Have you forgotten your MC& M Antenatal card lately???
Why do we ask that you keep your MC&M antenatal card in your hand bag, even in early pregnancy? It is because you never know when you might need it!
The MC&M Antenatal Card, is a record of your pregnancy and contains all the important details required by the hospital when you present for assessment in the labour ward or go to your GPs for a check up. It also has the hospital numbers printed on it. We will generally give you the card at a routine visit at around 12-16 weeks.
If you are unwell between appointments, have a fall or are involved in a car accident. It may be recommended, that you present to the Emergency Department, the labour ward or your GP for a check up. If you are not carrying your antenatal card it can be difficult to get all the necessary information required for a thorough assessment.
The following information is about the details on the MC&M Antenatal Card & what the abbreviations mean.
On the “Front” of the card : demographic details/medical history/recent pathology (blood results)ultrasound details/immunisations. As the pregnancy progresses further results are gathered & they are added to this part of the card.
The “Back” section is divided into two sections. It is the place to record your antenatal visits, GP visits and hospital admissions during the pregnancy.
Weight is mostly recorded.
Urine testing is sometimes attended but not routine.
Blood Pressure (BP) is always recorded.
Oedema (swelling) comment made if present
Calculated Gestation– How many weeks pregnant you are at the visit
Fundal Height a measurement of your uterus size by tape measure after 20 weeks. An ultrasound may also be done to check the growth of the baby. The tape measurement should be equal to your gestation plus or minus 2 centimetres e.g. if you are 28 weeks a measurement could be 26-30cm and this would be considered to be in normal range.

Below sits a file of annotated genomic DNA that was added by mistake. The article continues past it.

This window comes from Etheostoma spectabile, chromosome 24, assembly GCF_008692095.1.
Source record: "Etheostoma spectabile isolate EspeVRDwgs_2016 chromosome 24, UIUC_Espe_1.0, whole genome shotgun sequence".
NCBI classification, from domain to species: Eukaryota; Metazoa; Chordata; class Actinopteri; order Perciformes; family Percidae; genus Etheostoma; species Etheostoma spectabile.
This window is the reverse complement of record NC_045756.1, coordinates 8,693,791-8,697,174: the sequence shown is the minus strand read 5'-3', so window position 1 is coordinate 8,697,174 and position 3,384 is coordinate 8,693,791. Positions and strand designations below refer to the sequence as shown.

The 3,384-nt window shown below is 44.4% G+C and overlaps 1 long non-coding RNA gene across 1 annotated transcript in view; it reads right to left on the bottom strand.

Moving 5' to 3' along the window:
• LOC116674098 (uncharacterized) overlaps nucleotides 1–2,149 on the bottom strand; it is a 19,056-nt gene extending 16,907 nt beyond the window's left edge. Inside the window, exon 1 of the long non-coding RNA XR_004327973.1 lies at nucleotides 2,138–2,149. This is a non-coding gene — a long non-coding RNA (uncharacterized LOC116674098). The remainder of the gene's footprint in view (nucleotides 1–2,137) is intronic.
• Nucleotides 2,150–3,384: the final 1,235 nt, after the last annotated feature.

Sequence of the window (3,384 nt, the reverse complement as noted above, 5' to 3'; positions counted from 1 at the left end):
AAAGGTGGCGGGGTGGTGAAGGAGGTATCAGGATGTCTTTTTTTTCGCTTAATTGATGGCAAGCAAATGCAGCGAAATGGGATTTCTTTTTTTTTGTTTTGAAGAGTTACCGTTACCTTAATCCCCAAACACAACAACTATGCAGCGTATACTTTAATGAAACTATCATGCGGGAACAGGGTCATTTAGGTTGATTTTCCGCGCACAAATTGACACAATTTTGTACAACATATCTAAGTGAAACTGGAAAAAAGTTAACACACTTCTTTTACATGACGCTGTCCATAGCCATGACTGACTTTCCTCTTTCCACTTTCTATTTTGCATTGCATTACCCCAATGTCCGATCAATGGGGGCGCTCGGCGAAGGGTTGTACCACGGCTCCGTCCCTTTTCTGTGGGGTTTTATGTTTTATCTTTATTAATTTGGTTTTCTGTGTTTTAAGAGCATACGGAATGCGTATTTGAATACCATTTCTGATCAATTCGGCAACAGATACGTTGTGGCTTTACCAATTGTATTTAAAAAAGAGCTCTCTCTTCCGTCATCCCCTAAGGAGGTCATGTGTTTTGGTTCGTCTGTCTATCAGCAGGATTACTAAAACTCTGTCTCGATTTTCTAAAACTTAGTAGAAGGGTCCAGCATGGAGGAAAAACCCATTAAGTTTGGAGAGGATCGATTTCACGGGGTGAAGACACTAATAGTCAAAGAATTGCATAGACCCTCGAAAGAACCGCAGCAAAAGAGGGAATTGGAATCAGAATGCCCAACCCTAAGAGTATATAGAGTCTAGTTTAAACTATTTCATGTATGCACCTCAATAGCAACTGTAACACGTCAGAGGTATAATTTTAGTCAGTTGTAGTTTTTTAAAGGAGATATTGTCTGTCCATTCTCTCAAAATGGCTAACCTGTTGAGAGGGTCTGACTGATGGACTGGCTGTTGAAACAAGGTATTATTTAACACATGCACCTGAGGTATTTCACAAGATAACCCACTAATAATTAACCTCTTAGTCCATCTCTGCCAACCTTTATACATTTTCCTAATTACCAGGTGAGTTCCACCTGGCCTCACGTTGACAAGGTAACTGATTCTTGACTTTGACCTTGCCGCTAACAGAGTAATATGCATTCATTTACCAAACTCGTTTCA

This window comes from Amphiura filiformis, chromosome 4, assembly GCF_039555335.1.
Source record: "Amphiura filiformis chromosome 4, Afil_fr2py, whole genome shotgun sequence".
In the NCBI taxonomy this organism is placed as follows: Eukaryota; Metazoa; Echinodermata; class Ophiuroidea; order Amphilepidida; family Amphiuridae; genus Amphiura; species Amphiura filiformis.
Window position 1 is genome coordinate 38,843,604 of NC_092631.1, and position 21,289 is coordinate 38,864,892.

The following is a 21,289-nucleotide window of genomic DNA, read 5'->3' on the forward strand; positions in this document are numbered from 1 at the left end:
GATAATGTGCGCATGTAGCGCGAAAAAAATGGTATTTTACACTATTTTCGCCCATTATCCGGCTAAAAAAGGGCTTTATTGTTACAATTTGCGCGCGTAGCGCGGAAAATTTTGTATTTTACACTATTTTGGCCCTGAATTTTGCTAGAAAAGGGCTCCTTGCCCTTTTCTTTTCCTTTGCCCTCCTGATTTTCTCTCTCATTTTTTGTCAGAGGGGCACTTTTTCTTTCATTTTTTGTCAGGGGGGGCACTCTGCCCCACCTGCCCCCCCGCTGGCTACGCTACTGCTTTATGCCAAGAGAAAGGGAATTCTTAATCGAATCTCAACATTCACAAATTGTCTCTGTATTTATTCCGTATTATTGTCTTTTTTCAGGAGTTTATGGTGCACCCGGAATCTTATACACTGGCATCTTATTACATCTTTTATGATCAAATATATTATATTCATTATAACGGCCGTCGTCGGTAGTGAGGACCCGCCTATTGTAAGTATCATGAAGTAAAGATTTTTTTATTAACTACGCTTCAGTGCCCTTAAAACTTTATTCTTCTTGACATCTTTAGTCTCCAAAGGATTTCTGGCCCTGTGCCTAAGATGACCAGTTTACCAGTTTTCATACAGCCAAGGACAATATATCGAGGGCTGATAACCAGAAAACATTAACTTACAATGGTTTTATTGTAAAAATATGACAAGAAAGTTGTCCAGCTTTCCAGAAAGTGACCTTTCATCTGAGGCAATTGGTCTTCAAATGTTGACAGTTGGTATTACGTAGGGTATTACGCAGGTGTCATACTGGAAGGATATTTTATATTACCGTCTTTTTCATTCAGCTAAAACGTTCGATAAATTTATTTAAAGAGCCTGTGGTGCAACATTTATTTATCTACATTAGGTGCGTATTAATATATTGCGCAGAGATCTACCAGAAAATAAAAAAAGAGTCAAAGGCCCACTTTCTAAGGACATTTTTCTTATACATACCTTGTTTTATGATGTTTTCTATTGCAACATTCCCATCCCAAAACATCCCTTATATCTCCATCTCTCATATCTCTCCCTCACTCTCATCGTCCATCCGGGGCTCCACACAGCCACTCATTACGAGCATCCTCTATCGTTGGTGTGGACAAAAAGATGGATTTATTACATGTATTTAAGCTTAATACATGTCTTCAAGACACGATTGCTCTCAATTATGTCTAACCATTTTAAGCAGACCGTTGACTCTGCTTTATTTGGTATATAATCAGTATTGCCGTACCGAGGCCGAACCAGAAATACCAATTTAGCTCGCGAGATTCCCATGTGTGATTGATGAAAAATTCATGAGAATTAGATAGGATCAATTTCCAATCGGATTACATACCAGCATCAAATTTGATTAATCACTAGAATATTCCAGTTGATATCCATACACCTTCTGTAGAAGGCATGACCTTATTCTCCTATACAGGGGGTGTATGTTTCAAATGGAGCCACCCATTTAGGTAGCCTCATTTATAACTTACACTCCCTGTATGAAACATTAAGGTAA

EFW/Centile Estimated weight by Ultrasound & centile the baby is tracking along.
Presentation & position: this describes what part of the baby is presenting into the pelvis & how the baby is lying. Head (cephalic or vertex)/ Bottom (breech)/ Baby lying sideways(Transverse-nothing in the pelvis) or oblique.
PP above Brim 5/5 ths: this describes “engagement” it is the depth the baby’s head or bottom presenting inside the pelvic brim e.g. 5/5, 4/5,3/5,2/5,1/5. Written as ENG (presenting part is deep in the pelvis) N/E (not engaged presenting part above the pelvic brim).This is not usually recorded on the card until later in the third trimester.
F.M/F.H.S.these abbreviations are for Fetal movement and fetal heart sounds. FHS is documented as present every visit and FM each visit after the mother starts to feel the baby move. This is usually 20-24 weeks with your first baby but as early as 14 weeks with your second or subsequent pregnancy.
Remarks: is self explanatory
At the base of the card are 4 large columns to record various aspects in you care including information to be discussed as the pregnancy progresses. It is also where notes are made to “alert” labour ward and or postnatal staff when you are admitted to hospital.